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10-30-2011, 01:04 PM
J17 Vs Proclamation
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Originally Posted by Yakushev72 View Post

It seems as though you are making judgments based on broad generalizations that aren't necessarily supported by the facts. For example, the low number of Russian kids drafted by the NHL has very little to do with "bad infrastructure," and almost everything to do with the existence of the KHL. NHL general managers have been very candid about openly saying that they are reluctant to draft Russian kids who have the KHL to fall back on - they fear they might waste a high draft pick. And Russian kids coming to NA probably has little to do with something being "amiss" in the Russian hockey infrastructure, and much more to do with convincing NHL general managers that they are REALLY interested in playing in the NHL, and won't opt to sign with a KHL team.

The Russian hockey infrastructure has made great strides in the past seven (7) or eight (8) years, and appears to be on a steady course to completely reverse the devastation that the program experienced in the 1990's, when, according to Gennadiy Tsygankov, the great Soviet defensemen of the 1970's, there were "about 160 of the best Russian players playing for big money in NA, and another 160 or so playing in Western Europe," leaving only those players who weren't good enough to draw any interest in the West to entertain the Russian fans. You are missing the point that the Russian infrastructure is getting better, not worse!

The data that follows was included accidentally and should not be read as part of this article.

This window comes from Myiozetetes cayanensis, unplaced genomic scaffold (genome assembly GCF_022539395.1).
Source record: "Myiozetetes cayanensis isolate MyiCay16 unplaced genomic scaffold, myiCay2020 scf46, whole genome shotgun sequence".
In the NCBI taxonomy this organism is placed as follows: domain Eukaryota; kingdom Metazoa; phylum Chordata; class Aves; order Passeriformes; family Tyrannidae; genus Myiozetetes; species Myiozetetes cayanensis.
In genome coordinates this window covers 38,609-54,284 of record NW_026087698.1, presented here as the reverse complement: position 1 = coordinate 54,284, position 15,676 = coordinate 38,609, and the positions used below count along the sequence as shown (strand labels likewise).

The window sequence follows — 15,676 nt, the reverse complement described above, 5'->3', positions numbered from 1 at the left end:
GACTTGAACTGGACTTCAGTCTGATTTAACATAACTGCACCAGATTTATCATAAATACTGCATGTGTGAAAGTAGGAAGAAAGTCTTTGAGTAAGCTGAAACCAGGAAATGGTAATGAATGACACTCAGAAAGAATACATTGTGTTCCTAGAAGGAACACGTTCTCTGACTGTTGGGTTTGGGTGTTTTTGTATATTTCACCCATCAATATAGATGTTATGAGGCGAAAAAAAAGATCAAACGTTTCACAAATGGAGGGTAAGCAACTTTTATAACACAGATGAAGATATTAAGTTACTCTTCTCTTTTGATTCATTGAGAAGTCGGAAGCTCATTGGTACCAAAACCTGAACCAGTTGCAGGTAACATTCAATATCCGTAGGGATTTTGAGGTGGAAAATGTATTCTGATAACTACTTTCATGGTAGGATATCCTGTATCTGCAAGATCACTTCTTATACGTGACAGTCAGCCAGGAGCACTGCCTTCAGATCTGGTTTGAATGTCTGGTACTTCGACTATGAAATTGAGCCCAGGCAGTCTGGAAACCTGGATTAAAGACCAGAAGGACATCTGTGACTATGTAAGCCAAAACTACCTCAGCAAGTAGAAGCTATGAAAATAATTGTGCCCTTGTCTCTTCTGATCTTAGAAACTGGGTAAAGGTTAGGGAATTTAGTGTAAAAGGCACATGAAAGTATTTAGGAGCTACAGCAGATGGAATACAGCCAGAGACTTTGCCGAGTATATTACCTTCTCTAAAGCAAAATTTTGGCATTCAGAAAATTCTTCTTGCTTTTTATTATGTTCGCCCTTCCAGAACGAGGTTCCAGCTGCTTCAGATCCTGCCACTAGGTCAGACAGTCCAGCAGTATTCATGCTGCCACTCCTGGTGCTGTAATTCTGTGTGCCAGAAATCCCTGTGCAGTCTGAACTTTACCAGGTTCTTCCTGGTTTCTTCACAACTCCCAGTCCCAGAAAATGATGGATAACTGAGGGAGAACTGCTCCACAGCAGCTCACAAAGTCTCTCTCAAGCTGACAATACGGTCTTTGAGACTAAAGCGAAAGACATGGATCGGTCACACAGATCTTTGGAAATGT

It's naive to simply blame the political situation between the KHL and NHL as the reason for the lack of picks in regards to the NHL draft. Yes it's a major factor, but can anybody provide a realistic argument to suggest that Russian youth hockey has been blossoming recently? Simply put, in recent years the product of the youth system hasn't been particularly good.

I do not disagree that Russian hockey is making signifcant progress in it's tiered development system. But clearly in the last 5 years the level of talent has been below what you might expect. The lines of transition were blurred and very few young players were developing well. It's upto Russian hockey to improve this, and until it's actually done correctly, it comes as no suprise to see young players leave at an early age.

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